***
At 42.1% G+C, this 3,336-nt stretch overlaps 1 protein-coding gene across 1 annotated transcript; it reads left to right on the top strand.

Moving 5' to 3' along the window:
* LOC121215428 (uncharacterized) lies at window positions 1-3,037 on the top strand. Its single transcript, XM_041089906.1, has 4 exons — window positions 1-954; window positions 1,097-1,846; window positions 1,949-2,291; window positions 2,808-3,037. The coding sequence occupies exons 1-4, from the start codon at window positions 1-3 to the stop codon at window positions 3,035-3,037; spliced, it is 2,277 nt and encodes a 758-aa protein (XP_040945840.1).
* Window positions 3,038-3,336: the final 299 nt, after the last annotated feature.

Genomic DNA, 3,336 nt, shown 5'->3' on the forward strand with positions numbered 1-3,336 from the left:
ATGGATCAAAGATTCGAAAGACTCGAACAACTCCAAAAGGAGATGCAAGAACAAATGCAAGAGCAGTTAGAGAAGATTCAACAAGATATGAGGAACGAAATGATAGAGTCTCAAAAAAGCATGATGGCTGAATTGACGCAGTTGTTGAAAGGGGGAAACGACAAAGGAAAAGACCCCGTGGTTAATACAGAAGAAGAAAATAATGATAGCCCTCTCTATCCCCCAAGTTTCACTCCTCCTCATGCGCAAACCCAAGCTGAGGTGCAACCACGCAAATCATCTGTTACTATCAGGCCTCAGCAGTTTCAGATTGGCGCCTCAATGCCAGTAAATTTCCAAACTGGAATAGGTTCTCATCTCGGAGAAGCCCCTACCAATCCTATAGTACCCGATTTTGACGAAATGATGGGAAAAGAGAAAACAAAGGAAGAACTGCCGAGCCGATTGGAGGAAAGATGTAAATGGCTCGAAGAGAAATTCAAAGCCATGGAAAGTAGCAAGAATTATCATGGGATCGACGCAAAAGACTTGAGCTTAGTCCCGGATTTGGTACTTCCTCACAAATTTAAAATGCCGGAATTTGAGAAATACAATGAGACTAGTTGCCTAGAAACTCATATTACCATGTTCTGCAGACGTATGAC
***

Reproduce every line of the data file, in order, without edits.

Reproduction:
At 42.1% G+C, this 3,336-nt stretch overlaps 1 protein-coding gene across 1 annotated transcript; it reads left to right on the top strand.

Moving 5' to 3' along the window:
* LOC121215428 (uncharacterized) lies at window positions 1-3,037 on the top strand. Its single transcript, XM_041089906.1, has 4 exons — window positions 1-954; window positions 1,097-1,846; window positions 1,949-2,291; window positions 2,808-3,037. The coding sequence occupies exons 1-4, from the start codon at window positions 1-3 to the stop codon at window positions 3,035-3,037; spliced, it is 2,277 nt and encodes a 758-aa protein (XP_040945840.1).
* Window positions 3,038-3,336: the final 299 nt, after the last annotated feature.

Genomic DNA, 3,336 nt, shown 5'->3' on the forward strand with positions numbered 1-3,336 from the left:
ATGGATCAAAGATTCGAAAGACTCGAACAACTCCAAAAGGAGATGCAAGAACAAATGCAAGAGCAGTTAGAGAAGATTCAACAAGATATGAGGAACGAAATGATAGAGTCTCAAAAAAGCATGATGGCTGAATTGACGCAGTTGTTGAAAGGGGGAAACGACAAAGGAAAAGACCCCGTGGTTAATACAGAAGAAGAAAATAATGATAGCCCTCTCTATCCCCCAAGTTTCACTCCTCCTCATGCGCAAACCCAAGCTGAGGTGCAACCACGCAAATCATCTGTTACTATCAGGCCTCAGCAGTTTCAGATTGGCGCCTCAATGCCAGTAAATTTCCAAACTGGAATAGGTTCTCATCTCGGAGAAGCCCCTACCAATCCTATAGTACCCGATTTTGACGAAATGATGGGAAAAGAGAAAACAAAGGAAGAACTGCCGAGCCGATTGGAGGAAAGATGTAAATGGCTCGAAGAGAAATTCAAAGCCATGGAAAGTAGCAAGAATTATCATGGGATCGACGCAAAAGACTTGAGCTTAGTCCCGGATTTGGTACTTCCTCACAAATTTAAAATGCCGGAATTTGAGAAATACAATGAGACTAGTTGCCTAGAAACTCATATTACCATGTTCTGCAGACGTATGAC